Akbar warns Abdurrahman of social unrest
CISARUA, West Java (JP): House of Representatives Speaker Akbar Tandjung warned President Abdurrahman Wahid on Saturday of creating social unrest as a result of his controversial statements and the continuing political and economic instability.
Speaking after opening a workshop for journalists covering House affairs, Akbar said controversy sparked by his statements could lead to a crisis of confidence in the government.
He said mass rallies by Muslim groups nationwide to protest Abdurrahman's wish to encourage communist teaching was an example of the public's resistance, and it needs addressing otherwise it could give more problems to the government.
"Gus Dur and his government may face a sort of impeachment from the people if social unrest continues to escalate," Akbar said, referring to Abdurrahman's popular nickname.
Akbar said the House could press the People's Consultative Assembly (MPR) to call for a Special Session to appraise the President's performance and the government's efforts to address political and economic plights.
Akbar said many sides had been disappointed with the President for making controversial statements that raised confusion among the public and with his government's failure to achieve any progress in handling the political and economic crisis.
Political observer Maswadi Rauf echoed Akbar's warning. He suggested that President Abdurrahman instead offer a dialog with the protesting groups.
"Gus Dur has been belittling Muslim groups, ignoring the possibility that they could resort to social unrest sparked by their anger. The President has to prevent such a movement from taking place," Maswadi of the University of Indonesia said.
He said a dialog would at least open a chance for the groups to vent their arguments.
In his personal opinion, Maswadi said he was not surprised by Abdurrahman's wish to have the obsolete MPR decree revoked.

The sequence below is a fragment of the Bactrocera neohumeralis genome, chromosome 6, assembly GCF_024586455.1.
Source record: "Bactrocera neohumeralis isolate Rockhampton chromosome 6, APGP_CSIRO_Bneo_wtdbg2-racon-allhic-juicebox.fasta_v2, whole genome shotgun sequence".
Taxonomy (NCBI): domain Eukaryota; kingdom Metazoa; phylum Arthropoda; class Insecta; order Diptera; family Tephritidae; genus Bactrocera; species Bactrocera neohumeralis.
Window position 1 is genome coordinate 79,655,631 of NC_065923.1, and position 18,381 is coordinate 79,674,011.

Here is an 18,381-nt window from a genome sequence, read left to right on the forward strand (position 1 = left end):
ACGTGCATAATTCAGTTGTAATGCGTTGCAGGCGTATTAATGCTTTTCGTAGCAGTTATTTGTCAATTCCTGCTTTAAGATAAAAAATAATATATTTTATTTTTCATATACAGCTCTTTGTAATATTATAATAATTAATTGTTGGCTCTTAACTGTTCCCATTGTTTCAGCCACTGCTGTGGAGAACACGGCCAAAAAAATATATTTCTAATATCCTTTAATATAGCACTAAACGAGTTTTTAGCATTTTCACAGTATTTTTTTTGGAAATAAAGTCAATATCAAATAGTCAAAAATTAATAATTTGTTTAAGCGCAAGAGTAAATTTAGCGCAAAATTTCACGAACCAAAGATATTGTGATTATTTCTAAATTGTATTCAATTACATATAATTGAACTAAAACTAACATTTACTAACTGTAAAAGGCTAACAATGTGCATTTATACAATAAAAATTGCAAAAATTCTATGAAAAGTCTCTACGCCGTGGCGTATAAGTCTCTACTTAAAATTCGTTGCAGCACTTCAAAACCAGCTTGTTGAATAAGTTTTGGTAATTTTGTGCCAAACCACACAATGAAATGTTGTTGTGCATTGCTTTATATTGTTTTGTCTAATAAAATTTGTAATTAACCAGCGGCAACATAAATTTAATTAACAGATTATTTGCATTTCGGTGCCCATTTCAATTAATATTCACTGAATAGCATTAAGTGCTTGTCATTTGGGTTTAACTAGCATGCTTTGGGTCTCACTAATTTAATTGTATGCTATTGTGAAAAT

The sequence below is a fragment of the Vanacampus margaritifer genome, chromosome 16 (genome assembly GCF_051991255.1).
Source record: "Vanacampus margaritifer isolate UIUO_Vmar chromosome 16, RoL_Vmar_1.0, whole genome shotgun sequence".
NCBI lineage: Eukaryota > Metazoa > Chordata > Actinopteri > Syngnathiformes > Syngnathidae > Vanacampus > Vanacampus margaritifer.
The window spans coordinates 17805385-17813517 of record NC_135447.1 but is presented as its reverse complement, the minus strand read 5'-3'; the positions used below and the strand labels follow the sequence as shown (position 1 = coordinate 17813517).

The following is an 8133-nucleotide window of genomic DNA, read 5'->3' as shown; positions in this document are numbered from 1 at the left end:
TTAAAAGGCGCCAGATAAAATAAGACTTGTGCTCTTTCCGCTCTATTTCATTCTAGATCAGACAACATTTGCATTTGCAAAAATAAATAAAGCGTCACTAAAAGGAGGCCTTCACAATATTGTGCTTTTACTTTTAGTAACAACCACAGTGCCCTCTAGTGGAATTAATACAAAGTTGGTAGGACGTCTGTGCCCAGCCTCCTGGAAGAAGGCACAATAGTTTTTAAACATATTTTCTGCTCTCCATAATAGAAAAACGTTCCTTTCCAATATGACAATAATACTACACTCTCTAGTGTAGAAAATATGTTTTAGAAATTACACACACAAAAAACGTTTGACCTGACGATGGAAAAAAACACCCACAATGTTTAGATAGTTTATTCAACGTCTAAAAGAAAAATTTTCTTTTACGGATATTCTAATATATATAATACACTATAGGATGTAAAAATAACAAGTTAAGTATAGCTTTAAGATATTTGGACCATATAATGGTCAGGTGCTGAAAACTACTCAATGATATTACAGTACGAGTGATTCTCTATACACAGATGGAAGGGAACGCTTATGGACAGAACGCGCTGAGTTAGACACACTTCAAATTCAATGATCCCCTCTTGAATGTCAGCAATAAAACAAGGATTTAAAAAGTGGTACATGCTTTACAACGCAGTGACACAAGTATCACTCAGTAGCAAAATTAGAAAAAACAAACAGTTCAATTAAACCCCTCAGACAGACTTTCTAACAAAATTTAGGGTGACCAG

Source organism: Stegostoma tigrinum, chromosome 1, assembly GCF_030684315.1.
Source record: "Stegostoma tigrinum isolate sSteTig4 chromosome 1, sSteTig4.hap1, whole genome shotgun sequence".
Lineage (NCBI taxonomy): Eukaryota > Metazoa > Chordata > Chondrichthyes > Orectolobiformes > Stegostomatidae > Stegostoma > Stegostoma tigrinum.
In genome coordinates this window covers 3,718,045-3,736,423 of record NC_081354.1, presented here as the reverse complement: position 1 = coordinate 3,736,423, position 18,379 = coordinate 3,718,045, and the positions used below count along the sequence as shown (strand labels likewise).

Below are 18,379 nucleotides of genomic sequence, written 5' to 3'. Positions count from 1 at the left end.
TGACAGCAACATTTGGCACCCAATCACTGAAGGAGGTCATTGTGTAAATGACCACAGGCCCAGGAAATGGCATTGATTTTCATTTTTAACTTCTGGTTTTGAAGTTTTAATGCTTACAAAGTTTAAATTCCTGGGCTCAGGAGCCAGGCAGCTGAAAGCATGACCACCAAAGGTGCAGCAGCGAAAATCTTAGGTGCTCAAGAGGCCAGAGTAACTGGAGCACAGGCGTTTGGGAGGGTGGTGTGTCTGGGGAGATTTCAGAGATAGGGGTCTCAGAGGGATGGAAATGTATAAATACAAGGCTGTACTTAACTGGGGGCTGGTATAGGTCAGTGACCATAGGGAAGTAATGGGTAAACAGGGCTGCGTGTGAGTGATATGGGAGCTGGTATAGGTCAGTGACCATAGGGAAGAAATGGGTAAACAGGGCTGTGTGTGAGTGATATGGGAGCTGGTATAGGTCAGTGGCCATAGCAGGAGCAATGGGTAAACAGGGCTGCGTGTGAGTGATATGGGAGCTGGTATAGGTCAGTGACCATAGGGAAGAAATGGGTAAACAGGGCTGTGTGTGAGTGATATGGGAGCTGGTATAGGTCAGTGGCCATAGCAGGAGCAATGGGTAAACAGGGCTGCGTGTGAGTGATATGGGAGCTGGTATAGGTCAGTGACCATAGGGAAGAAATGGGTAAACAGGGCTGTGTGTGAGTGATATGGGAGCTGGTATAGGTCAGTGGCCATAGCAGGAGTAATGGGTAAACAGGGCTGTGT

"As a humanist and intellectual, Gus Dur had proposed the idea long before he was elected President. I believe he wasn't seeking certain benefits from his statement," he said.
But historian Ahmad Mansyur Suryanegara of the Padjadjaran University in Bandung suspected that President Abdurrahman was exploiting the communist issue to warn the International Monetary Fund (IMF), which has delayed an aid disbursement of US$400 million to Indonesia.
Speaking at a discussion sponsored by the Bandung Journalists Discussion Forum at the Homann Hotel, Mansyur said the President was targeting the IMF and the United States, regardless of the fact that his statement could spark anger among Muslims.
"If the IMF does not move, Gus Dur will prove his statement," Mansyur said.
Nahdlatul Ulama (NU) leader Said Aqiel Siradj shared Mansyur's opinion. Said said in Yogyakarta on Sunday that the President proposed that MPR lift ban on communism to put pressures on the U.S. and IMF.
As a historian who has written about the history of NU, the Muslim organization Abdurrahman once led, Mansyur acknowledged that he could not understand Abdurrahman.
But he warned that if Abdurrahman had proposed his view on communism just to test Muslims' strength, it would backfire on him.
"Those who silently hit out at him will now be able to topple him easily," Mansyur said.
MPR Speaker Amien Rais agreed, saying the stakes were too high for Abdurrahman with his perceived support for communist teachings to be revived in Indonesia.
While assuring that Abdurrahman will complete his five-year term, Amien said the MPR would reject any demand for the revocation of the ban against communist teachings.
Meanwhile, House Deputy Speaker Soetardjo Soerjogoeritno said the government should, instead of revoking the decree, reinstate the political rights of those who were punished for their direct and indirect links to the banned Indonesian Communist Party (PKI).
"For the sake of national reconciliation, release those who are jailed on Buru and Nusa Kambangan islands and rehabilitate former officials and civil servants who were dismissed for their links with the communist party," he said.
He said it was unfair and inhumane to punish innocent people only because their relatives were members of the party or involved in the PKI-supported insurgencies in 1955 and 1965. (edt/rms/sur/25/44)